Analysts: China’s WTO Complaints Against US Tariffs Won’t Help Ease Trade Frictions

China has filed a lawsuit with the World Trade Organization after the U.S. on Sunday began to impose 15% tariffs on the first batch of $300 billion (US dollars)-worth of Chinese imports.

To retaliate, Beijing also levied new 5-10% duties on the first batch of US$75 billion-worth American imports including crude oil — the latest escalation of their trade war.

While some analysts laud Beijing’s efforts to honor multilateralism, others say such a move will only expose the Geneva-based trade organization’s inability to solve the dispute between the world’s two largest economies, and further undermine its credibility.

Osaka consensus

On Monday, China’s Ministry of Commerce said in a statement that Washington’s latest tariff action has seriously violated the consensus reached between U.S. President Donald Trump and Chinese President Xi Jinping during their G20 summit in Osaka, Japan.  

FILE – President Donald Trump, left, meets with Chinese President Xi Jinping on the sidelines of the G-20 summit in Osaka, Japan, June 29, 2019.

In late June, both leaders agreed to restart trade talks and hold off new tariffs.

As such, Beijing lodged the complaints at the WTO to “resolutely safeguard its legitimate interests and firmly defend the multilateral trading system and international trading order,” the statement added.

The lawsuit is the third Beijing has brought to challenge the U.S.’s China-specific tariffs at the WTO.
No rulings in sight
It first complained to the international trade body after Washington levied a 25% duty on US$50 billion of Chinese goods last July and again last September after the U.S. placed another 10% tariffs on US$200 billion of Chinese imports.

So far, the WTO has yet to rule on either of China’s previous two complaints and is highly unlikely to rule on the third in the next year or two, if not years, analysts say.

Even if panels of the trade body’s dispute settlement mechanism decide to act on China’s requests and adjudicate, it will be a “hollow judgement,” which neither country is likely to honor to resolve their trade frictions, said Roy Lee, deputy director of the WTO & RTA center under the Chung Hua Institution for Economic Research.

A hollow judgement

“These actions of theirs serve as different weapons for them to attack each other during the U.S.-China trade war. But I think that [China’s litigation] move through the WTO will have a negative impact on the trade organization,” said Lee.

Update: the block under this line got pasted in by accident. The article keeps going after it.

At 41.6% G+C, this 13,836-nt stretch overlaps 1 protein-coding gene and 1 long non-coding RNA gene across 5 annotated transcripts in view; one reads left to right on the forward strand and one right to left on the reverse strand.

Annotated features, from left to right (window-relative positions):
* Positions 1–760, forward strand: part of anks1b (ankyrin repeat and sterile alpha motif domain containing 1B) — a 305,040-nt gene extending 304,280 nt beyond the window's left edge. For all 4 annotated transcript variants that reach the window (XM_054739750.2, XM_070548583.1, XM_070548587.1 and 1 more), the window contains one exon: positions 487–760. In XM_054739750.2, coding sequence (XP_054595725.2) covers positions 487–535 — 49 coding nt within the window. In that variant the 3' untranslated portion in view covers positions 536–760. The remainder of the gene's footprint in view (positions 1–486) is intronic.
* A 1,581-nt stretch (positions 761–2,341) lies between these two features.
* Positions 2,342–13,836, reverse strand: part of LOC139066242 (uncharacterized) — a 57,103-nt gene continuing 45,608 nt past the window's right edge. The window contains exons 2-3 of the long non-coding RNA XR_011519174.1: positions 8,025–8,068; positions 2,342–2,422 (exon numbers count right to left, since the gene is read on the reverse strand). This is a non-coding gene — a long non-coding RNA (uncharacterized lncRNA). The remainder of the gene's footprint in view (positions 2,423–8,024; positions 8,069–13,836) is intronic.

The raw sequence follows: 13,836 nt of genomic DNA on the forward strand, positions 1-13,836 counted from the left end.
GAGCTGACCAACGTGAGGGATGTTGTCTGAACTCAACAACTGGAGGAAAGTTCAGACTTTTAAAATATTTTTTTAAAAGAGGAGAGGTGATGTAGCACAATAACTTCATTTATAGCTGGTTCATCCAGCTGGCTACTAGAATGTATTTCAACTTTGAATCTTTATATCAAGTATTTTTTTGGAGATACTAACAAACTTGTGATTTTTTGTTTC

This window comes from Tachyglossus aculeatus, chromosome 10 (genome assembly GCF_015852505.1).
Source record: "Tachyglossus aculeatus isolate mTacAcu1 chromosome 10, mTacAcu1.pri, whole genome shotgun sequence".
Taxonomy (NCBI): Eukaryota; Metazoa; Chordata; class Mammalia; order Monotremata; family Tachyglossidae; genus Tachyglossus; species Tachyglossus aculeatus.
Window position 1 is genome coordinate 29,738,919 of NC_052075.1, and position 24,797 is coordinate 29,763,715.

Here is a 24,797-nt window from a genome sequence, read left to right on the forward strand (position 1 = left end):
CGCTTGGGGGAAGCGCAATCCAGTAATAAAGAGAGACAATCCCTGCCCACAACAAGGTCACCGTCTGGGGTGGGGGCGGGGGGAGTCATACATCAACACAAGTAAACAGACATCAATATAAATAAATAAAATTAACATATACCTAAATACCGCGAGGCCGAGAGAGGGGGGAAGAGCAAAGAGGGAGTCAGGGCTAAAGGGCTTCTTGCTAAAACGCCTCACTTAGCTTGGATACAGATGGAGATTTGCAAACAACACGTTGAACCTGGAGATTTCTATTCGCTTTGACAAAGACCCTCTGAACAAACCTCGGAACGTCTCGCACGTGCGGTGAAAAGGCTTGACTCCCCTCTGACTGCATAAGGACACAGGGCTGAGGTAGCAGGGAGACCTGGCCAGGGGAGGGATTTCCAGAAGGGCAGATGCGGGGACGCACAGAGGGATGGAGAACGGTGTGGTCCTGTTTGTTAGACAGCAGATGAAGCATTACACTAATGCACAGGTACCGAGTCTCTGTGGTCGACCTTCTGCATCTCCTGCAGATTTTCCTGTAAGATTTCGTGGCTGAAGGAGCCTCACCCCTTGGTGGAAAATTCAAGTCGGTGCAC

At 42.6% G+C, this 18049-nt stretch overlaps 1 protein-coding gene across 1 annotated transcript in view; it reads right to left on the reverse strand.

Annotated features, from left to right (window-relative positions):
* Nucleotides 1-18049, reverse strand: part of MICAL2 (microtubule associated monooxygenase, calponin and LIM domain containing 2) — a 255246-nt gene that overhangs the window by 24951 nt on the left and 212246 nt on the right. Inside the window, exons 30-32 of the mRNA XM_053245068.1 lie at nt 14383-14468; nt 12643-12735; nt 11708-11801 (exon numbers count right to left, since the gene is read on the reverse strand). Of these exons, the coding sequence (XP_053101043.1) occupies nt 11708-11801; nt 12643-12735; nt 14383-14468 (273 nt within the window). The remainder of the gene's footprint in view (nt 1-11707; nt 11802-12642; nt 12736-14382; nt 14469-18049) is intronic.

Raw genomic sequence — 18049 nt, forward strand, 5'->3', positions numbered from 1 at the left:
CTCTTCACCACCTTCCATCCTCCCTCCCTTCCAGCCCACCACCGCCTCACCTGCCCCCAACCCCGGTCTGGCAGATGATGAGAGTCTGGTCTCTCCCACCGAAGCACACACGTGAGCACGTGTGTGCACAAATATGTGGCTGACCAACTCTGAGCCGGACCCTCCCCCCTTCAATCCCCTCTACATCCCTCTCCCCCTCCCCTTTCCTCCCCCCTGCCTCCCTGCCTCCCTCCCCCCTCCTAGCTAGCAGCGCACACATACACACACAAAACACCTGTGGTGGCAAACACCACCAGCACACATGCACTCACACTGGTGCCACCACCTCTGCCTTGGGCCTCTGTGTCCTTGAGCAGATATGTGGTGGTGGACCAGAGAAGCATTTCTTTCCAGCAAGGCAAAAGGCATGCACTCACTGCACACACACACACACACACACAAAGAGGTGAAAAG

“That is, it will undermine the WTO’s credibility and thus be detrimental to the WTO. I think it will only end up proving one thing, that is, the WTO is unable to handle [the trade dispute] and it will result in a hollow judgement,” he added.

The United States will use the World Trade Organization in Geneva, Switzerland, to settle a dispute with China over Chinese tariffs on the 11 key raw materials.

Trump has made it clear that shall the U.S. lose the cases, it will not carry out any of the WTO’s judgements. He once threatened to pull the U.S. out of the WTO.

The U.S. argued that it is penalizing China for theft of intellectual properties, which isn’t covered by WTO rules.

Unfair trade practices

And both countries have agreed not to resort to the WTO to address their issues, according to Washington’s written defense published on Friday.

“China has taken the unilateral decision to adopt aggressive industrial policy measures to steal or otherwise unfairly acquire the technology of its trading partners; the U. S. has adopted tariff measures to try to obtain the elimination of China’s unfair and distortive technology-transfer policies,” it said.
Uncertainty looms on how the WTO will rule on China’s three legal cases against the U.S.

But Lee said that China is slightly upper-handed as the WTO may insist that any tariff hike about its allowed maximum must first be justified at the trade organization.

Much-needed reforms

He, however, agreed that the U.S. has a point when it argued that the WTO, which has long overlooked China’s unfair trade policies and its past failure to honor WTO commitments, requires reforms before it can rule in fairness.  

Hence, China’s move is largely symbolic in gaining moral high ground as any WTO judgement, if there is any, won’t help resolve its trade war with the U.S., analysts said.

Liao Qun, chief economist at China CITIC Bank International Ltd, agreed, saying that both countries need to iron out their differences through continued bilateral trade negotiations.
Emphasis on multilateralism
But China’s WTO action sends a clear message that neither will it easily back down from its trade fight with the U.S., nor will it support unilateralism, Liao said.
“China still hopes to honor the WTO as a multilateral [trade] organization as opposed to the U.S.’s unilateral actions or plan to overthrow [WTO rules]. It shows that China stands firmly behind the WTO,” said the economist.
Liao said that he remains optimistic that both countries will try to cut an interim deal sometime by the year’s end or early next year in the lead-up to the U.S. presidential elections.
However, Trump will weigh the U.S.’s economic performance and his own re-election bid to decide if a deal with China is worth it, he added.